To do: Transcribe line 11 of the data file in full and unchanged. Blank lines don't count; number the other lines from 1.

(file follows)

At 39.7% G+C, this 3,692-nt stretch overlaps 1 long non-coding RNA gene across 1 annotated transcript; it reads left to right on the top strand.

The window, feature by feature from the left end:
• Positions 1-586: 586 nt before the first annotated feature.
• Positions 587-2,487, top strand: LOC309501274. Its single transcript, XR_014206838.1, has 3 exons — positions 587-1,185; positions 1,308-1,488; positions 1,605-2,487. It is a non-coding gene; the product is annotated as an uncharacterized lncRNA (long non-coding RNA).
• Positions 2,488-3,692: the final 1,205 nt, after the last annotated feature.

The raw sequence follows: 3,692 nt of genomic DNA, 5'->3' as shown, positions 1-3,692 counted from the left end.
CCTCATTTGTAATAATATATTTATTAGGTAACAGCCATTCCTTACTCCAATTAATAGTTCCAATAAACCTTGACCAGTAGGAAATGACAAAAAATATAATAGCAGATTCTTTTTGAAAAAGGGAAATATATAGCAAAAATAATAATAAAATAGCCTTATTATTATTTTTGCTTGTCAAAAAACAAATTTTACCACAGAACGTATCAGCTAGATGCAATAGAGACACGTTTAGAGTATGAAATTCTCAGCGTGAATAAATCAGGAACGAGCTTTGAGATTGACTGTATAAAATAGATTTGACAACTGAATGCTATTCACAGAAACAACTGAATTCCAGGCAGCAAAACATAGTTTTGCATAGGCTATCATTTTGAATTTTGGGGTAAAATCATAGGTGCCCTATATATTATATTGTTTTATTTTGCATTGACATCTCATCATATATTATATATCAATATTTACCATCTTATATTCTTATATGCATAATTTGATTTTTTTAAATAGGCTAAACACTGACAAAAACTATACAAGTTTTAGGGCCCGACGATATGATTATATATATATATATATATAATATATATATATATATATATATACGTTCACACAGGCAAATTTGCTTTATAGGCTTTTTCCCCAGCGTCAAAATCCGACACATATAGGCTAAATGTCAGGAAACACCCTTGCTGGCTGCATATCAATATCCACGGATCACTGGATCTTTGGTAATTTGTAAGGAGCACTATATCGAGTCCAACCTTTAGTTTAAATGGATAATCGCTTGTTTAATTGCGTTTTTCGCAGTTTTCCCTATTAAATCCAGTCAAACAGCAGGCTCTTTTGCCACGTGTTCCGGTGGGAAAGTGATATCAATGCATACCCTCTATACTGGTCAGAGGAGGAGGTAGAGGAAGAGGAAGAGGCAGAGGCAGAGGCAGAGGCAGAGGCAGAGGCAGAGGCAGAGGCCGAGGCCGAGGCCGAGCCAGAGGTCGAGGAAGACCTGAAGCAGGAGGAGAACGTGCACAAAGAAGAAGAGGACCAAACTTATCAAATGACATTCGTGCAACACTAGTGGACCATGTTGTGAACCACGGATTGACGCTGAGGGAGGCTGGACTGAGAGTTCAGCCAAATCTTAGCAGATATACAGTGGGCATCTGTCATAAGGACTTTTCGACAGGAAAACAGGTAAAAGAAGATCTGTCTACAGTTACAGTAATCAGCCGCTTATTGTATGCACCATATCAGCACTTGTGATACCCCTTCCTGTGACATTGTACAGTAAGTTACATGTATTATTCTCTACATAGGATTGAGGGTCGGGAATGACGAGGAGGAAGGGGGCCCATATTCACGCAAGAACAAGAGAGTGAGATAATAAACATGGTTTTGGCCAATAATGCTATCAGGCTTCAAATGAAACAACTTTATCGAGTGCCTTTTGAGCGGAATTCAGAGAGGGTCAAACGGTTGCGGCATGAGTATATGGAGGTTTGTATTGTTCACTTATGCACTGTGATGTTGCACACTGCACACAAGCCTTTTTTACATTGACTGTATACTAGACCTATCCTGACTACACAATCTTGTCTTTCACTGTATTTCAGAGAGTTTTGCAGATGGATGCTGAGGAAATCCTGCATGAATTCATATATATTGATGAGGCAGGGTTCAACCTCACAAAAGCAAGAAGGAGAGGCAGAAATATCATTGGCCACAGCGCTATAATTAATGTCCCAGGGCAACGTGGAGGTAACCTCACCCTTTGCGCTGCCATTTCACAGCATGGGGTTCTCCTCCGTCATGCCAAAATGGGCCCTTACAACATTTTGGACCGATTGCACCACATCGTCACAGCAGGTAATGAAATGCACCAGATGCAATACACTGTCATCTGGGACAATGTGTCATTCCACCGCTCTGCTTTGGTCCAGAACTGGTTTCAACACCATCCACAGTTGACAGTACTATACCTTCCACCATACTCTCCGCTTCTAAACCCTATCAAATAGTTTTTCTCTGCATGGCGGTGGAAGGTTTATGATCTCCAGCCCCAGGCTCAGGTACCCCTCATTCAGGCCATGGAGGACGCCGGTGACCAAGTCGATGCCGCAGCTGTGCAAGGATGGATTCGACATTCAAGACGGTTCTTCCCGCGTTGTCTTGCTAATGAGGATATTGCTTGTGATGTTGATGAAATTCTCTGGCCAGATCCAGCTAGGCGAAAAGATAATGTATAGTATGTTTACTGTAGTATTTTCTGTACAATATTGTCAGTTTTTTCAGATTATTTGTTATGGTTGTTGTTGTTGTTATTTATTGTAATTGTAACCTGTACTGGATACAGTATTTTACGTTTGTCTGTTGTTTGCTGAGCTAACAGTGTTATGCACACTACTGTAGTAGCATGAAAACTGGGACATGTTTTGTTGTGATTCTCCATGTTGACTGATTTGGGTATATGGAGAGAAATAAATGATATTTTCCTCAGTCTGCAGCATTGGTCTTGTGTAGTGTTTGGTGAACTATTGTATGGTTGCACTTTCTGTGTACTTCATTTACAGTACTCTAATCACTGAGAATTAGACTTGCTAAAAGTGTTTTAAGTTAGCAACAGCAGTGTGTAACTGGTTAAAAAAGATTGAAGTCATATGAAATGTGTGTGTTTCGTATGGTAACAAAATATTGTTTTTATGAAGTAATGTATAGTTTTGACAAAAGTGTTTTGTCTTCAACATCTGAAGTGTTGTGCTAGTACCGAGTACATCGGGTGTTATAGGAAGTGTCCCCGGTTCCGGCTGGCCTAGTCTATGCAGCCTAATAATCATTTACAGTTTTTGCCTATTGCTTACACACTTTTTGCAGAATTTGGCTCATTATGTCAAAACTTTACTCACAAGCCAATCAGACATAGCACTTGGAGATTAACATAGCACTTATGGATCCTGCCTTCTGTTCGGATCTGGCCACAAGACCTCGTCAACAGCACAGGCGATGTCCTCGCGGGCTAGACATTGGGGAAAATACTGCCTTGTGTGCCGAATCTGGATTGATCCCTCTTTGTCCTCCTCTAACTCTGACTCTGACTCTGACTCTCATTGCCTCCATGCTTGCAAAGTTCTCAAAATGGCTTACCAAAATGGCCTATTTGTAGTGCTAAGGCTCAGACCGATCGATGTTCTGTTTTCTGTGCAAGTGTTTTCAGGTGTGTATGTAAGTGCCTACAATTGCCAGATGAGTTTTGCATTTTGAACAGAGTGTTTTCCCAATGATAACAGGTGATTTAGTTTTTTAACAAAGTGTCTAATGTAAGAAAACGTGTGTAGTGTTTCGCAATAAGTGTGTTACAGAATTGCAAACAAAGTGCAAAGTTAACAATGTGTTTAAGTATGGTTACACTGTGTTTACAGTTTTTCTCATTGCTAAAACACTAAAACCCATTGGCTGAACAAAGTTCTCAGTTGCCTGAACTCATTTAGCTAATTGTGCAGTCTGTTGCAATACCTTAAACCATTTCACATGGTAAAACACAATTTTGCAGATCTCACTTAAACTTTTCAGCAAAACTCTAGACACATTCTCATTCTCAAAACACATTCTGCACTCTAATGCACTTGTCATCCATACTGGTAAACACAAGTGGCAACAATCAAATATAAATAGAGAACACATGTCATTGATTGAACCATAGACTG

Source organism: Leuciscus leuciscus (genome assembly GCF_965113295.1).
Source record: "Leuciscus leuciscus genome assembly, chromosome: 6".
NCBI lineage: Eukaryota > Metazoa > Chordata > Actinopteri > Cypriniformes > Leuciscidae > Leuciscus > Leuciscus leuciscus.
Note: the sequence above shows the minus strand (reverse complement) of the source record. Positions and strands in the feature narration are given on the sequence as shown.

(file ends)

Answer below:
Note: the sequence above shows the minus strand (reverse complement) of the source record. Positions and strands in the feature narration are given on the sequence as shown.